Resource Shortage Problems

Resource shortage problems, many related to climate change, have featured in political conflicts

Many resource shortages can be solved by trade and innovation (3.2.6), but some also need political action.  Climate change has dramatically worsened the situation.

Water shortages have been a problem for some decades now, and in 2010 the Economist referred to water as The world’s most valuable stuff.  The shortages have been exacerbated by climate change, with several serious consequences:

●  Although water shortages can be overcome by desalination of seawater, this is expensive and not every country has access to the sea.  Where rivers flow through more than one country, there is the possibility of conflict over how much water is extracted by each.  For example, The Economist published an article On 19 November 2011, entitled South Asia’s water: Unquenchable thirst which reported that “A growing rivalry between India, Pakistan and China over the region’s great rivers may be threatening South Asia’s peace”.  As noted in IPPR’s Water Security Brief in May 2010, resolving such conflicts might be a matter for international courts (, or for the UN to act as an arbitrator (

●  Food shortages have occurred, at least partly because of the misuse of water.  “The world has a water shortage, not a food shortage” according to an Economist article on 18 September 2008, Water for farming: Running dry

●  .Lack of Water Linked to 10 Percent of the Rise in Global Migration, according to the World Bank, and “By the end of this century, worsening droughts are projected to affect about 700 million people”.  Large scale migration will result in serious political problems in the developed world.

New technologies have led to increased demand for some rare minerals, resulting in resource shortage problems.  “Countries are racing to get rare earth metals and other critical minerals, some of which are necessary for the climate transition”, according to Euronews, which reports that the EU seeks to be competitive in this race.  China has already moved aggressively to dominate the supply of these minerals, to support its manufacturing sector.  And CNBC reported on The new U.S. plan to rival China and end cornering of market in rare earth metals.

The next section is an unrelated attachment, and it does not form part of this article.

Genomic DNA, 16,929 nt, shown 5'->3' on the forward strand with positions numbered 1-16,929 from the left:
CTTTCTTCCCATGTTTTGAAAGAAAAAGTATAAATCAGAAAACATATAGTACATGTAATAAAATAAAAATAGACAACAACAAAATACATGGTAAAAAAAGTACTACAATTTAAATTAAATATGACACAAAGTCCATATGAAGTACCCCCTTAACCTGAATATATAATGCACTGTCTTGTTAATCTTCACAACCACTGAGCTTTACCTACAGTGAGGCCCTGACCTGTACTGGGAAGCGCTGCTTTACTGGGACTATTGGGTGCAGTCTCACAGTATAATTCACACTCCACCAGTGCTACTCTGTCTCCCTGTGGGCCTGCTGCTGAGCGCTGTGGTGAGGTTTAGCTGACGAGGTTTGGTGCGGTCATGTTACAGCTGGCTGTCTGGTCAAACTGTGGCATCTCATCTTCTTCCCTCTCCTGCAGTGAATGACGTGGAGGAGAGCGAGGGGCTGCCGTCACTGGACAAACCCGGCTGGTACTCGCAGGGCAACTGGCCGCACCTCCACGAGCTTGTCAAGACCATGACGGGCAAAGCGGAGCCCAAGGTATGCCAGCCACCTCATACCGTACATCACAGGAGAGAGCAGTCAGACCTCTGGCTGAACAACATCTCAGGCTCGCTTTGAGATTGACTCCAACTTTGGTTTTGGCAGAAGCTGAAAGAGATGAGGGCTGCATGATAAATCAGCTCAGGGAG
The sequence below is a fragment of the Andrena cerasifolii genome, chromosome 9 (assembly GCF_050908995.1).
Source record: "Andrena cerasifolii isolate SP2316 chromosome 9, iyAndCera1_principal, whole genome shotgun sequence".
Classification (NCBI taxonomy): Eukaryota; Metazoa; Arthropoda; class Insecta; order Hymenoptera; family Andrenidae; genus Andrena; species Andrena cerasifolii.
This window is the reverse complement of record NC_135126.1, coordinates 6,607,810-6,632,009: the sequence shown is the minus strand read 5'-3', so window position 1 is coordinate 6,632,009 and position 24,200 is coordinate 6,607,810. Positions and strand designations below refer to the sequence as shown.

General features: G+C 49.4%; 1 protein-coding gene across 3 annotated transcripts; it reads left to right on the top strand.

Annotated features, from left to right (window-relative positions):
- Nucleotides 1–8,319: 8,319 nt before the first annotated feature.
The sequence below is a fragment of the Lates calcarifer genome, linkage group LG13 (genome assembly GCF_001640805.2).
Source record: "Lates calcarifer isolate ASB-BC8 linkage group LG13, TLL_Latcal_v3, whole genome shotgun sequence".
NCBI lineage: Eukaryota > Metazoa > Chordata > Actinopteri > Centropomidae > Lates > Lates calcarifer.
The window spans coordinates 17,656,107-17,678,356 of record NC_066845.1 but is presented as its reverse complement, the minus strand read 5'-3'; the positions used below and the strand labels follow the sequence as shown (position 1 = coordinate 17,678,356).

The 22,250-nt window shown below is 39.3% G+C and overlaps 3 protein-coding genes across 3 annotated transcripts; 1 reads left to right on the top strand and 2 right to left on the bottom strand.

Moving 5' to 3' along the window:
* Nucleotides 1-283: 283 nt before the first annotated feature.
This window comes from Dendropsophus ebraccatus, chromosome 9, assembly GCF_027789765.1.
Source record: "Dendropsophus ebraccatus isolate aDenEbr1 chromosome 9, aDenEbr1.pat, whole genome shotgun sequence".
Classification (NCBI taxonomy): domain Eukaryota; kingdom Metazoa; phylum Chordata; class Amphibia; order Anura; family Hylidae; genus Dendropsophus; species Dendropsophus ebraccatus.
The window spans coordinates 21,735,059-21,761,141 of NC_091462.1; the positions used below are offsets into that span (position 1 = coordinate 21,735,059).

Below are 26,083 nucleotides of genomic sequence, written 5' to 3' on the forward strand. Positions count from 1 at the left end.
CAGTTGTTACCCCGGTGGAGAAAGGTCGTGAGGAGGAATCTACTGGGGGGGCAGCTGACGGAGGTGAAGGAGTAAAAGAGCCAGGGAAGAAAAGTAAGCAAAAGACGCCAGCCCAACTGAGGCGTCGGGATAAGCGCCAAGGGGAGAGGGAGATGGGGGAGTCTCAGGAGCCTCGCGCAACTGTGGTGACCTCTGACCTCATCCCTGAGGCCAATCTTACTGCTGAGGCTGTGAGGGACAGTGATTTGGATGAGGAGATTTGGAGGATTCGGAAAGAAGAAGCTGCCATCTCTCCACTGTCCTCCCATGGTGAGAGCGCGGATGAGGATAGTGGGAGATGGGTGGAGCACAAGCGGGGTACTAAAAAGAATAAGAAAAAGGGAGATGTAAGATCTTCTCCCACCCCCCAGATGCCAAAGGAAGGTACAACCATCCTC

Supplies of oil and gas have become a critical problem since Russia’s invasion of Ukraine in 2022.  Russia has used its dominance of the sector for political advantage:

●  It was able to put pressure on the government of Belarus by raising energy prices – as reported in an Economist article from 8 February 2007, headed Desperate in Belarus.

●  It is now using energy supplies as a way of putting pressure on Ukraine and the EU.  And the EU has responded.  As reported by CNBC, the EU plans to cut dependence on Russian gas by two-thirds this year [2022]; the “plan focuses on ramping up renewables, increasing energy efficiencies and diversifying its energy supply sources”.  This illustrates how politicians can act quickly, given an adequate incentive, and the planet will benefit from the more rapid introduction of alternatives to fossil fuels.



This page is intended to form part of Edition 4 of the Patterns of Power series of books.  An archived copy of it is held at https://www.patternsofpower.org/edition04/6751.htm.